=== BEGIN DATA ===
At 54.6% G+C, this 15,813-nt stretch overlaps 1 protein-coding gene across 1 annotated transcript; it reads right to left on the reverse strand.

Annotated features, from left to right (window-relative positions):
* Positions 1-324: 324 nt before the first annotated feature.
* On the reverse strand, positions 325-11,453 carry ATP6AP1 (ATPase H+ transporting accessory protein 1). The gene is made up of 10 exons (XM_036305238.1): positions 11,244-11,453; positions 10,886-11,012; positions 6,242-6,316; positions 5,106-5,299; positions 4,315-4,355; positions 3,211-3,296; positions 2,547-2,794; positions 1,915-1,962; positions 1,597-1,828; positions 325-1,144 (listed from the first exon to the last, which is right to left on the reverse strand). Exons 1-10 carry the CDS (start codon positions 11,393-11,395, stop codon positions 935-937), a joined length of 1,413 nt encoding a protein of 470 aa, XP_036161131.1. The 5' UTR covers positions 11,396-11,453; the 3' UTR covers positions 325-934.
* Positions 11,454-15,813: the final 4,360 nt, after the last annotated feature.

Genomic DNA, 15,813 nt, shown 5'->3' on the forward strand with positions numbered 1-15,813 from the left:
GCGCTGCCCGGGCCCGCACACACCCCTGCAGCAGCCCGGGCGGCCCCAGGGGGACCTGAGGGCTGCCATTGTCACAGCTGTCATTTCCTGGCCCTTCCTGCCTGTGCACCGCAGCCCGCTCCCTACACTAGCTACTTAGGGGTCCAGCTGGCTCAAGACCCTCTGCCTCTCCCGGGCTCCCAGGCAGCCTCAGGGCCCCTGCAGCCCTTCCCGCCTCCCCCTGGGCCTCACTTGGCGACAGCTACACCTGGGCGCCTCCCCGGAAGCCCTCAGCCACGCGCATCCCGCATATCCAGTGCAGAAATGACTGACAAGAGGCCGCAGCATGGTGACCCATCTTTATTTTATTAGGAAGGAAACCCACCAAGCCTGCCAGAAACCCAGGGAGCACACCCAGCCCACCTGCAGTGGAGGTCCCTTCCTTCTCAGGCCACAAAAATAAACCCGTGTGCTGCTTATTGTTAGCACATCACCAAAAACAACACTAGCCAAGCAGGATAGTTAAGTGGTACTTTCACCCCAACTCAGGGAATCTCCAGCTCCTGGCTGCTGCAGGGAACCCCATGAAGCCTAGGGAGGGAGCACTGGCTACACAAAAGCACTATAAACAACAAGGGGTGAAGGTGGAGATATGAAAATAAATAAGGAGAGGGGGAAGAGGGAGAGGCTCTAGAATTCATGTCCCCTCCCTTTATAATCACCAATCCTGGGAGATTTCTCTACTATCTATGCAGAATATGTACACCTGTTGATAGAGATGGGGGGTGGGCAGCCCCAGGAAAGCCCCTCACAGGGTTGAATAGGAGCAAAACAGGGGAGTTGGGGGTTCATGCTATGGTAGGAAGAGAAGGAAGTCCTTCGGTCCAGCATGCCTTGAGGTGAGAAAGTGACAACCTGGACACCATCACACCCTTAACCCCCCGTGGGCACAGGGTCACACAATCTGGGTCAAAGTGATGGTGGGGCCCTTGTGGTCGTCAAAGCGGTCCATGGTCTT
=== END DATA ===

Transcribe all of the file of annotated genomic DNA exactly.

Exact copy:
At 54.6% G+C, this 15,813-nt stretch overlaps 1 protein-coding gene across 1 annotated transcript; it reads right to left on the reverse strand.

Annotated features, from left to right (window-relative positions):
* Positions 1-324: 324 nt before the first annotated feature.
* On the reverse strand, positions 325-11,453 carry ATP6AP1 (ATPase H+ transporting accessory protein 1). The gene is made up of 10 exons (XM_036305238.1): positions 11,244-11,453; positions 10,886-11,012; positions 6,242-6,316; positions 5,106-5,299; positions 4,315-4,355; positions 3,211-3,296; positions 2,547-2,794; positions 1,915-1,962; positions 1,597-1,828; positions 325-1,144 (listed from the first exon to the last, which is right to left on the reverse strand). Exons 1-10 carry the CDS (start codon positions 11,393-11,395, stop codon positions 935-937), a joined length of 1,413 nt encoding a protein of 470 aa, XP_036161131.1. The 5' UTR covers positions 11,396-11,453; the 3' UTR covers positions 325-934.
* Positions 11,454-15,813: the final 4,360 nt, after the last annotated feature.

Genomic DNA, 15,813 nt, shown 5'->3' on the forward strand with positions numbered 1-15,813 from the left:
GCGCTGCCCGGGCCCGCACACACCCCTGCAGCAGCCCGGGCGGCCCCAGGGGGACCTGAGGGCTGCCATTGTCACAGCTGTCATTTCCTGGCCCTTCCTGCCTGTGCACCGCAGCCCGCTCCCTACACTAGCTACTTAGGGGTCCAGCTGGCTCAAGACCCTCTGCCTCTCCCGGGCTCCCAGGCAGCCTCAGGGCCCCTGCAGCCCTTCCCGCCTCCCCCTGGGCCTCACTTGGCGACAGCTACACCTGGGCGCCTCCCCGGAAGCCCTCAGCCACGCGCATCCCGCATATCCAGTGCAGAAATGACTGACAAGAGGCCGCAGCATGGTGACCCATCTTTATTTTATTAGGAAGGAAACCCACCAAGCCTGCCAGAAACCCAGGGAGCACACCCAGCCCACCTGCAGTGGAGGTCCCTTCCTTCTCAGGCCACAAAAATAAACCCGTGTGCTGCTTATTGTTAGCACATCACCAAAAACAACACTAGCCAAGCAGGATAGTTAAGTGGTACTTTCACCCCAACTCAGGGAATCTCCAGCTCCTGGCTGCTGCAGGGAACCCCATGAAGCCTAGGGAGGGAGCACTGGCTACACAAAAGCACTATAAACAACAAGGGGTGAAGGTGGAGATATGAAAATAAATAAGGAGAGGGGGAAGAGGGAGAGGCTCTAGAATTCATGTCCCCTCCCTTTATAATCACCAATCCTGGGAGATTTCTCTACTATCTATGCAGAATATGTACACCTGTTGATAGAGATGGGGGGTGGGCAGCCCCAGGAAAGCCCCTCACAGGGTTGAATAGGAGCAAAACAGGGGAGTTGGGGGTTCATGCTATGGTAGGAAGAGAAGGAAGTCCTTCGGTCCAGCATGCCTTGAGGTGAGAAAGTGACAACCTGGACACCATCACACCCTTAACCCCCCGTGGGCACAGGGTCACACAATCTGGGTCAAAGTGATGGTGGGGCCCTTGTGGTCGTCAAAGCGGTCCATGGTCTT